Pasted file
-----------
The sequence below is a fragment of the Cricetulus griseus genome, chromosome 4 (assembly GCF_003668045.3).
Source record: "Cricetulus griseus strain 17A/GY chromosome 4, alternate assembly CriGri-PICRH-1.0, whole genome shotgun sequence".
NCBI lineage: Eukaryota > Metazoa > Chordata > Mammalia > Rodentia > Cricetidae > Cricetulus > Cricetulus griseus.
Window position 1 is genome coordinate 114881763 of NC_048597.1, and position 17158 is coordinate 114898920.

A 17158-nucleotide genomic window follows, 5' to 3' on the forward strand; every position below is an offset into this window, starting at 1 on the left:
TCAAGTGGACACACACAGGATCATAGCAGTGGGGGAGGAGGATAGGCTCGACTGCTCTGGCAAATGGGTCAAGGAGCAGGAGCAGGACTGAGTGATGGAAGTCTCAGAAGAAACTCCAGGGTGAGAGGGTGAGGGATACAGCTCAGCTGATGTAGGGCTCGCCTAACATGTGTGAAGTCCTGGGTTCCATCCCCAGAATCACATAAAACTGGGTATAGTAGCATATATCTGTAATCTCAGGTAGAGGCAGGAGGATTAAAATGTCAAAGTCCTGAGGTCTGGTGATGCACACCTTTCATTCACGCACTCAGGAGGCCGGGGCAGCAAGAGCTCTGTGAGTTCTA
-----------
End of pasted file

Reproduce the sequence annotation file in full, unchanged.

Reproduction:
The sequence below is a fragment of the Cricetulus griseus genome, chromosome 4 (assembly GCF_003668045.3).
Source record: "Cricetulus griseus strain 17A/GY chromosome 4, alternate assembly CriGri-PICRH-1.0, whole genome shotgun sequence".
NCBI lineage: Eukaryota > Metazoa > Chordata > Mammalia > Rodentia > Cricetidae > Cricetulus > Cricetulus griseus.
Window position 1 is genome coordinate 114881763 of NC_048597.1, and position 17158 is coordinate 114898920.

A 17158-nucleotide genomic window follows, 5' to 3' on the forward strand; every position below is an offset into this window, starting at 1 on the left:
TCAAGTGGACACACACAGGATCATAGCAGTGGGGGAGGAGGATAGGCTCGACTGCTCTGGCAAATGGGTCAAGGAGCAGGAGCAGGACTGAGTGATGGAAGTCTCAGAAGAAACTCCAGGGTGAGAGGGTGAGGGATACAGCTCAGCTGATGTAGGGCTCGCCTAACATGTGTGAAGTCCTGGGTTCCATCCCCAGAATCACATAAAACTGGGTATAGTAGCATATATCTGTAATCTCAGGTAGAGGCAGGAGGATTAAAATGTCAAAGTCCTGAGGTCTGGTGATGCACACCTTTCATTCACGCACTCAGGAGGCCGGGGCAGCAAGAGCTCTGTGAGTTCTA